HealthLeaders recently spoke with Brian Kalis, MBA, managing director of digital health and innovation, Accenture Health, to obtain further insights into the report and determine what hospitals and healthcare systems can do to sustain the digital health momentum. Following are excerpts from our interview, lightly edited for space and clarity.

HealthLeaders: Can you provide context for Accenture's updated report?

Brian Kalis: Every two years we've done a survey of consumers' attitudes and beliefs related to the use of technology for the management of their health and healthcare. We completed a survey in late 2019 prior to the COVID-19 community spread in the United States. One of the key findings was that overall adoption of digital health was stalling.

Once we had the results synthesized, we realized the impact of COVID-19 was rapidly changing the initial insights. COVID-19 made digital health move from convenience to necessity. So much had changed and is changing in terms of consumers, attitudes, and beliefs, we thought it was important to put those findings in the context of that dynamic environment. We did that with secondary research to demonstrate what has changed. The question is, how can healthcare leaders make those digital health gains last?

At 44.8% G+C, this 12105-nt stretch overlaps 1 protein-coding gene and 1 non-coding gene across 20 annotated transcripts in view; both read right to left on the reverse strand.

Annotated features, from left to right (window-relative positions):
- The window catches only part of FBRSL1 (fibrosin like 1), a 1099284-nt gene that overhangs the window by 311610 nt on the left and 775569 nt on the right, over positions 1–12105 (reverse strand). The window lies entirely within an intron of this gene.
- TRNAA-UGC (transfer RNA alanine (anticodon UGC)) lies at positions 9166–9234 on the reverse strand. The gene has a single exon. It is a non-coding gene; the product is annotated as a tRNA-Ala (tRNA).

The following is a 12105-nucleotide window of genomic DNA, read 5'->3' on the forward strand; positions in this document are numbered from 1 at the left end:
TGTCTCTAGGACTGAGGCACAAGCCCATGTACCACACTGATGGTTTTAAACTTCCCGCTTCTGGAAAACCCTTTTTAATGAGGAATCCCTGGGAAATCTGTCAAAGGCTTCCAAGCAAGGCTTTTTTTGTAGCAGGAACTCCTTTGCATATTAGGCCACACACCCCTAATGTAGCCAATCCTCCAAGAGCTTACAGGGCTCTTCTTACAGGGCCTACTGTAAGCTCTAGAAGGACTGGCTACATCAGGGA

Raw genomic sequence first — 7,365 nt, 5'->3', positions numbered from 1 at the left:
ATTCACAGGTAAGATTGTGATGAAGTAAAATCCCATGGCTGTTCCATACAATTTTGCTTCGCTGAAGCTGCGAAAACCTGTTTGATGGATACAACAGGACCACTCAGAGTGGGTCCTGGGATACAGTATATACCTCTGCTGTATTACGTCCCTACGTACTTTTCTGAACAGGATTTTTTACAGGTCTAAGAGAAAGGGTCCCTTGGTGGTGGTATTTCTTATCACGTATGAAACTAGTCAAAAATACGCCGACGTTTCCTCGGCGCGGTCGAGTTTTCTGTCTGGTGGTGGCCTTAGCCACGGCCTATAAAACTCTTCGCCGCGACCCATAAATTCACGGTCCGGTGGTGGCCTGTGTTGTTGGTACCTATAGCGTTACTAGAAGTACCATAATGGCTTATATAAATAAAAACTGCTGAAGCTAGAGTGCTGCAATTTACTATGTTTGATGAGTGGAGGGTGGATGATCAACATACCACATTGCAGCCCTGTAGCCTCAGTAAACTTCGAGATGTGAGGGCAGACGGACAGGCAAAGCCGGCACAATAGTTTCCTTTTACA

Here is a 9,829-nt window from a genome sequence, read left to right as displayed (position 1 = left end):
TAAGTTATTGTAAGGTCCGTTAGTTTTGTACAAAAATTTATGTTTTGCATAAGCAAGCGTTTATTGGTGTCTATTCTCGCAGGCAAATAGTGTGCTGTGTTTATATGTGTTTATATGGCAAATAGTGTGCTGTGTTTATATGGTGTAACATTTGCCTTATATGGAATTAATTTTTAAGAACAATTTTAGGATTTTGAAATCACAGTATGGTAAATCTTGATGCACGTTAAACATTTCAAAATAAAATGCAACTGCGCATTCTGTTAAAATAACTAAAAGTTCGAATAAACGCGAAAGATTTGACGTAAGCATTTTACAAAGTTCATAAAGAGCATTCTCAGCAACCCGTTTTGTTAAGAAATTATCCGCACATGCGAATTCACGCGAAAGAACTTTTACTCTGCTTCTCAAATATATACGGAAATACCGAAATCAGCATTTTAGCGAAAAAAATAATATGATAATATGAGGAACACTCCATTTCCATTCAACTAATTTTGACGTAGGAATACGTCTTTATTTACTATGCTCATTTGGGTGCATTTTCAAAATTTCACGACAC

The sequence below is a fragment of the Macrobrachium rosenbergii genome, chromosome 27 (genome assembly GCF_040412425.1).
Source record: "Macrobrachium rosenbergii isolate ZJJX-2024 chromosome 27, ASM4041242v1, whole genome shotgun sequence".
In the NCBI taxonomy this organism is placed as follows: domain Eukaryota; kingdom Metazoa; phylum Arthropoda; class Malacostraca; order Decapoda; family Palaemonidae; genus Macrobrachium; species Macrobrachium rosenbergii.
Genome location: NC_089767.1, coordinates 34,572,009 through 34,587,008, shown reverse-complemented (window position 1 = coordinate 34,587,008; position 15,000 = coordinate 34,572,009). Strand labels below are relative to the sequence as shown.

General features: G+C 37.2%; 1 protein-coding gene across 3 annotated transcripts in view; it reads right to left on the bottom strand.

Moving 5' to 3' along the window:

HL:  So what actions can hospitals and healthcare systems take to keep the digital momentum going?

Kalis: [Before the pandemic], we found that people were looking to healthcare professionals to provide ways to manage their health and healthcare using technology, but [only] a small number were receiving that type of information and guidance. The key reason for that is how do we actually provide solutions that work within the context of clinicians' workflow, that have gone through validation and vetting?

Out of necessity, COVID-19 forced that type of connection. To reach and engage people and help manage care in their homes, [we saw] clinicians recommending solutions, having virtual visits, and recommending other forms of remote monitoring solutions.